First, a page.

In 1924, Adolph Hitler was stuck in jail, following the Beer Hall Putsch (where four police officers were killed), writing his hilarious Mein Kampf, at the same time, in Italy on June 10, 1924, Italian opposition leader Giacomo Matteotti was brutally murdered during a kidnapping that involved a carpenter’s rasp to the heart, perpetrated by Mussolini’s Fascist followers. When it later became obvious that the Moose had a hand in the murder, he infamously took all the blame for the outrageous killing and then put it to the Italian people that they needed a strong man such as himself to defend the country against the Commies (as only Mussolini could know, because he was a flaming Communist before he was a Fascist) and Italians, along with the king of Italy, agreed with him wholeheartedly. Matteotti was on Mussolini’s last nerve because he was actively and effectively calling out voting irregularities and violence associated with Italian Fascists and it was discovered that Matteotti was going to implicate Mussolini in an explosive report to be delivered before the Italian Senate because an American oil company bribed Italian Fascists where Matteotti was all set to reveal the handing over of 100,000 square miles of Italian soil to the American company Sinclair Oil for exploration.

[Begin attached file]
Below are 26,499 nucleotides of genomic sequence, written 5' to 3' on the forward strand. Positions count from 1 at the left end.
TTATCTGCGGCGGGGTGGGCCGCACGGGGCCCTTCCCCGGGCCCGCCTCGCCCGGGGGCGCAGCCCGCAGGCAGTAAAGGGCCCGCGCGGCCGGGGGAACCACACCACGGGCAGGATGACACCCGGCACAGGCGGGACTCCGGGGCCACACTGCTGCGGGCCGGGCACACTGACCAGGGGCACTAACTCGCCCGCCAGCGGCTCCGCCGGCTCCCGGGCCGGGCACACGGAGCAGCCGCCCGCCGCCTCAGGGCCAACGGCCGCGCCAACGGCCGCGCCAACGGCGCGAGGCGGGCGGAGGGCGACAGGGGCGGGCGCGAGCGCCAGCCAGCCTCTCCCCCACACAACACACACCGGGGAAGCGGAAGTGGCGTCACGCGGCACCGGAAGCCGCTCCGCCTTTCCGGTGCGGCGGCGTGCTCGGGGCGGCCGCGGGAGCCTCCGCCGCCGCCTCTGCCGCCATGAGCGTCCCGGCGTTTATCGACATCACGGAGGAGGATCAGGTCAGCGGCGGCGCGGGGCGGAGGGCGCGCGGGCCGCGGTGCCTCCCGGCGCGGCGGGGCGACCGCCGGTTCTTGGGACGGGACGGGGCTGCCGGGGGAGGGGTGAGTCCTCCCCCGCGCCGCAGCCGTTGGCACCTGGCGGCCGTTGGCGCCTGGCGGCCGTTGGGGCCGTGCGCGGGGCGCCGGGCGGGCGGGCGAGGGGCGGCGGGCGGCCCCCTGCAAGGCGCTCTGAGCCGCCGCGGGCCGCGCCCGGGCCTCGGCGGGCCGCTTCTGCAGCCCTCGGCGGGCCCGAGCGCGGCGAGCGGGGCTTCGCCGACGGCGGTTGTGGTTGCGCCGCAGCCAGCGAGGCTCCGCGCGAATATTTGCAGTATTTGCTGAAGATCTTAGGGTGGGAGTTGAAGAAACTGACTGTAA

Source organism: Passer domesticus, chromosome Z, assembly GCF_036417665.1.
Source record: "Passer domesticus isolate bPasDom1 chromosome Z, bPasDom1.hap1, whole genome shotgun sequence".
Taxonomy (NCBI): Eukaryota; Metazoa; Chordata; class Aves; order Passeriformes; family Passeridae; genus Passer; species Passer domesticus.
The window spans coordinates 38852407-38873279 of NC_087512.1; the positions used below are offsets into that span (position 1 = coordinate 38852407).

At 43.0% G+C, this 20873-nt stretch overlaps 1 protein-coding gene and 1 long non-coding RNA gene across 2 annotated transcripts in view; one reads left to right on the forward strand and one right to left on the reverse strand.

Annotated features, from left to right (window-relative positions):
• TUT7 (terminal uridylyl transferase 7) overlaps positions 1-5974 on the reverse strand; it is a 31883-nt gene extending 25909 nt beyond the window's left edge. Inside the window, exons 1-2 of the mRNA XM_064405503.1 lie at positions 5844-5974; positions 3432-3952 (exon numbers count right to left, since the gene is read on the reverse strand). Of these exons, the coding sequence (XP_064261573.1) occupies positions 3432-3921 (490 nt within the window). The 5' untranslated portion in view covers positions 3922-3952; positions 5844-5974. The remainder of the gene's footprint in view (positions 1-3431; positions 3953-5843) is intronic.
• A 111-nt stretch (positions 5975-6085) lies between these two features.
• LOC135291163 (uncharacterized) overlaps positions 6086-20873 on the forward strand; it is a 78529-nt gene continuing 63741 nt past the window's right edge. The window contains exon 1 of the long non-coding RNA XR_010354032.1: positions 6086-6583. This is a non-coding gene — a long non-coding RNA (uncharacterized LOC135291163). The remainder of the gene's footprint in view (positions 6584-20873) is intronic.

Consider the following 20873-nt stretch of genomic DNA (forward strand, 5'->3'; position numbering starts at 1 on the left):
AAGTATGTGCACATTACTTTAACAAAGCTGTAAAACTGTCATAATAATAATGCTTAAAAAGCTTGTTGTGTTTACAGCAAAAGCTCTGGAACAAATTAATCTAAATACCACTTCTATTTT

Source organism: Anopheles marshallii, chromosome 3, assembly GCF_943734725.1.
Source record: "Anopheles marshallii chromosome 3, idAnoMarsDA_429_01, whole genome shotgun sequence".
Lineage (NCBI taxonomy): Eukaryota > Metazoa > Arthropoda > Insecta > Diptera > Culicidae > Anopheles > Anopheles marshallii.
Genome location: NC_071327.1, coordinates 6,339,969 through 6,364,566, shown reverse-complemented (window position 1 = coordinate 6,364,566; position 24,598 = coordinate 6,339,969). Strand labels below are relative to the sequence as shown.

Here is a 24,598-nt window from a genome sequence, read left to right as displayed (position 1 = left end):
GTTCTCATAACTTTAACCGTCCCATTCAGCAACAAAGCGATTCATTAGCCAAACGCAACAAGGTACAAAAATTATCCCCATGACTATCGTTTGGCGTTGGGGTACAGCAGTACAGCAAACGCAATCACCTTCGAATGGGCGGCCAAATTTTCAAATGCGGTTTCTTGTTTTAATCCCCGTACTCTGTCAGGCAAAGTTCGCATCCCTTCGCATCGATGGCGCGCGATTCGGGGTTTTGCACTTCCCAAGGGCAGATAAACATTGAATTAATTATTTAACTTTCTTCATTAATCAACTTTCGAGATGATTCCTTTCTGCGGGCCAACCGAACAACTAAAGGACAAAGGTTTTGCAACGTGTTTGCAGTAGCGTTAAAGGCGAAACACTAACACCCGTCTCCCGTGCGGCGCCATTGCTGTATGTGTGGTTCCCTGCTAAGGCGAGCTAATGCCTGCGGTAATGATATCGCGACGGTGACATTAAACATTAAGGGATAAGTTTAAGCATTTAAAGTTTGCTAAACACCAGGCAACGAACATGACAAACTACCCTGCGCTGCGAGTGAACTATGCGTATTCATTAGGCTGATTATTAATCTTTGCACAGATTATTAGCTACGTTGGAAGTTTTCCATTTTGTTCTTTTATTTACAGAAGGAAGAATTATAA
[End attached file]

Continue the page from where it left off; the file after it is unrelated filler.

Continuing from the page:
Now, Sinclair Oil Corporation didn’t just bribe the Fascists in Italy, because they were already knee-deep in the Teapot Dome scandal in America, which almost took down the corrupt presidency of Republican Warren Harding, possibly the first American president to be successfully blackmailed in office by a German spy, she was his mistress, whom the GOP paid off millions of dollars for decades after Harding died in office of a ‘heart attack’ — and all was forgiven. Some background on the Teapot Dome scandal: in 1922, Republican Secretary of the Interior and corrupt swine Albert B. Fall leased oil production rights to land called ‘Teapot Dome’ in Montana to Harry F. Sinclair and Fall also leased the Elk Hills reserve to a guy named Eddie Doheny, owner of the Pan-American Petroleum and Transport Company, both of these leases were issued by Fall without competitive bidding, which was technically legal at the time, but the kickbacks certainly weren’t legal. Shortly after the scandal hit the newspapers, Sinclair sold his ostentatious mansion on the corner of 5th Avenue and 79th Street in New York City because the scandal destroyed his reputation and he offloaded the property in 1930. The Harry F. Sinclair House was then acquired by the Ukrainian Institute of America and is now open to the public, so what comes around surely goes around.